So you created a set of products. By creating a set of technical products based on the value created by your R&D organization and bundled by your technical product management. Now that product needs to be sold and serviced to work for your customer. This requires channel design around your sales and services. And you need a process to manage these channels.
Since you cannot sell fridges by sending them on free trial mode via e-Mail or mailorder, and you cannot sell airplanes via facebook marketing and a sign-up and credit card purcase, you need to build a (beyond-technical, business included) product. Also you might not sell a CIO via a website chat, but need visits on customer premise. For that you might buy suits for your sales force and have a file archive with sales deck elements you bundle to create the pitch for the various stakeholders you are meeting with. Once you designed all this through, your you have a new set of product-channel bundles. You are not busy defining sales and service channels. And eventually have to test out how these work in execution. So its channeled customer-development and testing.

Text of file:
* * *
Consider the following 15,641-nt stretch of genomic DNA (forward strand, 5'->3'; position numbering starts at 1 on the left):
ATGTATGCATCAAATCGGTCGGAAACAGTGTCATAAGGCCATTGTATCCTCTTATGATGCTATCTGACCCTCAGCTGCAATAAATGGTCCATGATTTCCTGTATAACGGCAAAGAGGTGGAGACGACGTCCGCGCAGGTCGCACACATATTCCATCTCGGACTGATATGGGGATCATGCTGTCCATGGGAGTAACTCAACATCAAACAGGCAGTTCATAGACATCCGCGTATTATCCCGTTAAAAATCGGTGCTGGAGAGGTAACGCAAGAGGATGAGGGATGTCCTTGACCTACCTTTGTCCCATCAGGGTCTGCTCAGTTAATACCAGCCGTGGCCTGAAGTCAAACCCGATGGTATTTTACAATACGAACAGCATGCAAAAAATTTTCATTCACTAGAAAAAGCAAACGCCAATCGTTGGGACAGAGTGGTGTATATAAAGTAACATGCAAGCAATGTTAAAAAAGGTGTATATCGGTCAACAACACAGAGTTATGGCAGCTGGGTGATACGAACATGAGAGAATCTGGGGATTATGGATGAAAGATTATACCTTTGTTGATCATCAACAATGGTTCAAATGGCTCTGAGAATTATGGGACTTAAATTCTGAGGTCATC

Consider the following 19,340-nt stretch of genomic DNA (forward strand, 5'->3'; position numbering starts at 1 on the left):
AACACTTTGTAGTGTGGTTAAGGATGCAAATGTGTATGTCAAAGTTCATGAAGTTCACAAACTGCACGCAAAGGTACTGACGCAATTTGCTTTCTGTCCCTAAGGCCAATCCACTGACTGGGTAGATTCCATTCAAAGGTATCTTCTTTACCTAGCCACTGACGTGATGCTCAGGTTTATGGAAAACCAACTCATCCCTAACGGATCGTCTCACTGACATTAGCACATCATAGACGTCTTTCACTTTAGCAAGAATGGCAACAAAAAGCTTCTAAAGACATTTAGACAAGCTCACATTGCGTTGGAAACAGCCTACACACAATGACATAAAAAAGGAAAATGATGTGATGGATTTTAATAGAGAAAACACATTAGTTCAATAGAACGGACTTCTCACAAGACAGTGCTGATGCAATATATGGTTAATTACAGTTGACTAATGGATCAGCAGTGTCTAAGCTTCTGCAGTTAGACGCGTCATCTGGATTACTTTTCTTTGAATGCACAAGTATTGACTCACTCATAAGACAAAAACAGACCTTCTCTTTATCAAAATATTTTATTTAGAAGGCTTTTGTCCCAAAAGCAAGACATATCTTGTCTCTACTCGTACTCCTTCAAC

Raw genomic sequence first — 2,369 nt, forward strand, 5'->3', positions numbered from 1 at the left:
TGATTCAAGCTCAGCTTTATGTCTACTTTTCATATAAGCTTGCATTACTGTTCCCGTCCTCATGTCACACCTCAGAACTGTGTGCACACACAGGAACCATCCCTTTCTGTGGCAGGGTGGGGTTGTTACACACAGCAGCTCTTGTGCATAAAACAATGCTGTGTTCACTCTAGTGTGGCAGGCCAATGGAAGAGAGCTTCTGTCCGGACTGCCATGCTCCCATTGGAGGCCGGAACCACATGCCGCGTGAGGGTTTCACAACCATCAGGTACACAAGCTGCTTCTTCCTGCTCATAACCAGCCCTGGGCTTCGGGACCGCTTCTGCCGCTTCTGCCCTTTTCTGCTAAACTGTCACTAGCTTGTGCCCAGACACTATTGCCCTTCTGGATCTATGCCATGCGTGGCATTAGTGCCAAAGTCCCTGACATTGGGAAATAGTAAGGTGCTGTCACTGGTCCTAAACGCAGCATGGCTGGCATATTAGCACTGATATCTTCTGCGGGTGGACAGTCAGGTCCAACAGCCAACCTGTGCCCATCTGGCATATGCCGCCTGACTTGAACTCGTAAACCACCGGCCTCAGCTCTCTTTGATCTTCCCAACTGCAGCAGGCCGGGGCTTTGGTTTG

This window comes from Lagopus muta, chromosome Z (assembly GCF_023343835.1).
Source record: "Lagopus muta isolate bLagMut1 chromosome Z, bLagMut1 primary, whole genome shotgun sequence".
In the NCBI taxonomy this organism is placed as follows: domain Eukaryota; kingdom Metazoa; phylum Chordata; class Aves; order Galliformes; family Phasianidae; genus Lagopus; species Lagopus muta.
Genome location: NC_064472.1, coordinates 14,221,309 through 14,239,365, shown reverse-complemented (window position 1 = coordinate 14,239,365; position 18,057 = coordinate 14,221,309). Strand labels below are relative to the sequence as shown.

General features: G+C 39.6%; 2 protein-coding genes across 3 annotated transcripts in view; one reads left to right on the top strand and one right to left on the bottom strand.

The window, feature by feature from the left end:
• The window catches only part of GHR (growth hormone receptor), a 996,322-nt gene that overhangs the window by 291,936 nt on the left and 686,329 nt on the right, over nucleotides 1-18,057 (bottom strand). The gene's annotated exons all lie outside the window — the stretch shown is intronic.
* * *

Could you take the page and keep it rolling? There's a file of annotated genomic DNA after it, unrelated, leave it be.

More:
6. Value Activation
Coming again to bundle optimization, now on the business side. So we call it activation, because the goal now is to design everything on the business side as to allow customers to capture value for which they want to pay for and to highlight and increase the visbility of this value incrementally as they go through your marketing, pre-sales, sales, post-sales etc funnel. Once you optimized the value delivery and “UX optimized” it with messaging, stories, product information and so on so value becomes visible to the customer, your delivery framework post-sale helps realize this value and the value creation and activation process in the hands of the customer is satisfying, you have a paying and recurring customer.